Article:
Cramer’s charts diagnose a potential breakout for shares of Eli Lilly


While the market may seem fairly steady, CNBC’s Jim Cramer has noticed some major rotations swaying stocks below the surface as geopolitical tensions grow more strained.

“The truth is we’re in unfamiliar territory here,” the “Mad Money” host said. “While I’m pretty sanguine about the broader market, I can’t blame anyone who wants to fall back on some nice, safe, steady-eddy companies with stocks that you can trust.”

That’s why Cramer turned to technician Tim Collins, his colleague at, to see what could be ahead for old-line pharmaceutical giant Eli Lilly, a familiar stock with a solid track record.

Eli Lilly’s daily chart doesn’t exactly make the stock look stable, tracking its journey from July, when it was $84 a share, to mid-August, when it fell to $77. But shares have since climbed back to around $84, a rebound that Collins argues is part of a long term pattern.

“Just look at that strong, extremely upward-sloping floor of support underneath,” Cramer said, pointing to the green line. Every time Eli Lilly approached that floor in the last month, it swiftly bounced higher.

Collins also noticed the stock’s On Balance Volume, a tool that predicts changes in a stock’s path by measuring volume flow. Trading volume can help technicians tell when a stock’s moves can be trusted by measuring how much the stock is being bought and sold on a given day.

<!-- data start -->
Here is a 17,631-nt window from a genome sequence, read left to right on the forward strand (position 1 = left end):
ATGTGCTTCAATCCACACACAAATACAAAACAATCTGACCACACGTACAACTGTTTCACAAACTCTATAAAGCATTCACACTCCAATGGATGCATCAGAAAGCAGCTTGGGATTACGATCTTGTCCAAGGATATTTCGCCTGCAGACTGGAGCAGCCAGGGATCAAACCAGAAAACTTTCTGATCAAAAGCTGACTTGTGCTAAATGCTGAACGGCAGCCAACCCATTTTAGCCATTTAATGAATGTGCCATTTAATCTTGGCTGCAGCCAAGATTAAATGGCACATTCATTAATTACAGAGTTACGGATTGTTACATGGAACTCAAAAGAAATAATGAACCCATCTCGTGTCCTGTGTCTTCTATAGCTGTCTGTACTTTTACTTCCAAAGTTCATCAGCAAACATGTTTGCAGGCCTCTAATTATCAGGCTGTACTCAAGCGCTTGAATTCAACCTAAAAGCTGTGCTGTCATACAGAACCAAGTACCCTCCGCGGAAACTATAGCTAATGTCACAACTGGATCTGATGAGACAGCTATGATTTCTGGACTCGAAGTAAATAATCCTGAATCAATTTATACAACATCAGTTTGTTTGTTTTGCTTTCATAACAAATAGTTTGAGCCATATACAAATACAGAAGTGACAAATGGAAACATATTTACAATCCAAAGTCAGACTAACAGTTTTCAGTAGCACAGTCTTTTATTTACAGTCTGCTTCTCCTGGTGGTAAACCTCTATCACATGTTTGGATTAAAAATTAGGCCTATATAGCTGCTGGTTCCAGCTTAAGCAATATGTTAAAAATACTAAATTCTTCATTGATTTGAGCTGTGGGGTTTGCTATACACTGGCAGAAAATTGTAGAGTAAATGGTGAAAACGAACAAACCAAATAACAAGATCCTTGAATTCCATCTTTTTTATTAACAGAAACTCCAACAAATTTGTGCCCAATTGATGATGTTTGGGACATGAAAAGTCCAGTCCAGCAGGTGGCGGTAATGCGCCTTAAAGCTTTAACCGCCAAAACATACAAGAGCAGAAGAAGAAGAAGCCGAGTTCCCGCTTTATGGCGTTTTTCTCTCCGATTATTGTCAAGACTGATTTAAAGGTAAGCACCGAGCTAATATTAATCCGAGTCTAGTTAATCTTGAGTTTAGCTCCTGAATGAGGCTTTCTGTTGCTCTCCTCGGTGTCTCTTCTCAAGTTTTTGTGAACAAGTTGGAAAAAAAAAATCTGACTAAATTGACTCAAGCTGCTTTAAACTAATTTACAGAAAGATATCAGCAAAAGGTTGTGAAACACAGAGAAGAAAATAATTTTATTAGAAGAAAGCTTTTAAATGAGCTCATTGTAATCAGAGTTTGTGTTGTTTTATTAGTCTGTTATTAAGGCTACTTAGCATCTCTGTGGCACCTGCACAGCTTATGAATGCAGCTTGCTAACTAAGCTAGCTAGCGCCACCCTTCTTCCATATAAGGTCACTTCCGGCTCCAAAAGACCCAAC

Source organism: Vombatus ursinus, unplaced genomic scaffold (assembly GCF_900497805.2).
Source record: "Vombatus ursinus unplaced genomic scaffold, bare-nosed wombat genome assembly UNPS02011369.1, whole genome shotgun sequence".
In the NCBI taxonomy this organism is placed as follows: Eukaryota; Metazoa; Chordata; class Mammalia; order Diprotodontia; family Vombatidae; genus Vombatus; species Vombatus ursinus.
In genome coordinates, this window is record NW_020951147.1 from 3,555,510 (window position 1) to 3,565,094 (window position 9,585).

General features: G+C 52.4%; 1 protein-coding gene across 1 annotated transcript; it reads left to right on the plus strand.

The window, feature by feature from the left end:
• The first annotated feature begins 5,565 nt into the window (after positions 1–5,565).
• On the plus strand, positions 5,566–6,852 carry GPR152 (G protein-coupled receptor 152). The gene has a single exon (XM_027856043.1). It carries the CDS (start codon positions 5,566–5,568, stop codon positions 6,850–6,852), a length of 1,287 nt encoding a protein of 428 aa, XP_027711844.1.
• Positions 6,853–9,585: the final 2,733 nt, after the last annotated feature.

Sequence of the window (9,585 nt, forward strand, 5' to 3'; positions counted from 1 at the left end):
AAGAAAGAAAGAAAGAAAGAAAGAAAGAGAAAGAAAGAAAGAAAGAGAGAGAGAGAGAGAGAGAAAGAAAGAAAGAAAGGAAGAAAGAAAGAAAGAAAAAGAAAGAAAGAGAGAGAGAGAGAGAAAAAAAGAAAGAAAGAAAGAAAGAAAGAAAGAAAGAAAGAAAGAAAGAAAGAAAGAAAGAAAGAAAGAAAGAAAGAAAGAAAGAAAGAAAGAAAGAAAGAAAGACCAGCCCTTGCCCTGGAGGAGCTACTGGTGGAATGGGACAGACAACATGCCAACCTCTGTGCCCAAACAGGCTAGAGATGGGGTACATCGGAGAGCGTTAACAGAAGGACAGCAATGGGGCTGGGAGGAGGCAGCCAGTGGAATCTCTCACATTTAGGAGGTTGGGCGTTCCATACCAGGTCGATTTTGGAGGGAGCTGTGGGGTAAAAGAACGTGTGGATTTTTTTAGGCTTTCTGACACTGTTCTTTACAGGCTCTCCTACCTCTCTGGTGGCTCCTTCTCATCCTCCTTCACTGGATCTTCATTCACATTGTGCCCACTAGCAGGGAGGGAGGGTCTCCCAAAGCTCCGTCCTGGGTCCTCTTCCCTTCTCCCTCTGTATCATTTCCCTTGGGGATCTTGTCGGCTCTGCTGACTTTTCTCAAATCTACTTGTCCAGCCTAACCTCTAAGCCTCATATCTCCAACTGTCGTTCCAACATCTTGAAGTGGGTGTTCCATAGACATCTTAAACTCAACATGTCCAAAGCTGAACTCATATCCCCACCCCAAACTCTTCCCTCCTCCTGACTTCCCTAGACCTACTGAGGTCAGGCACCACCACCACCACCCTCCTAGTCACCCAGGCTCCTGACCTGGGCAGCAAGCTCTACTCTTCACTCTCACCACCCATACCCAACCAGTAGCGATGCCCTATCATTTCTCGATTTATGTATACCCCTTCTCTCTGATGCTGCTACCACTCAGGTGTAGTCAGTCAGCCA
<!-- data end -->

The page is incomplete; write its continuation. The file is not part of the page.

Eli Lilly’s On Balance Volume has held above its 13-day moving average, a sign that big institutions are gobbling up shares and driving the stock higher.

This happened in June, but the stock peaked at $84.25. That became a ceiling of resistance, eventually sending the stock down. However, shares of Eli Lilly broke above $84.25 this Monday, triggering a wave of buying and pushing the On Balance Volume line up.

“At these levels, Collins likes that Eli Lilly has two very clear floors of support underneath. It’s got one at $84.25 and one at $82.75. Even better, because the stock recently started hitting new highs, it has no real ceiling of resistance,” Cramer said.

But Collins said Eli Lilly’s weekly chart paints an even better picture.

The pharma giant’s stock has been trading in a range of $77 to $85 for most of 2017, testing the bottom and top levels to form a bullish W pattern, which usually suggests shares can go higher.

Collins believes that if Eli Lilly can break out above $85, less than $1 away from where it closed on Tuesday, the stock could climb to $90 or $92 a share by the end of the year, and even $100 a share by Memorial Day.

If the stock can’t top the $85 level, Collins suggested waiting for a pullback and buying shares when Eli Lilly is close to its $77 to $79 floor of support.

“Bottom line: the charts, as interpreted by Tim Collins, who’s been red-hot, suggest that Eli Lilly could have a lot of upside here, with not as much potential on the way down,” Cramer said. “As I’ve said, I am a huge fan of Lilly the company, and in a chaotic world, you could do a lot worse than this high-quality big pharma company.”

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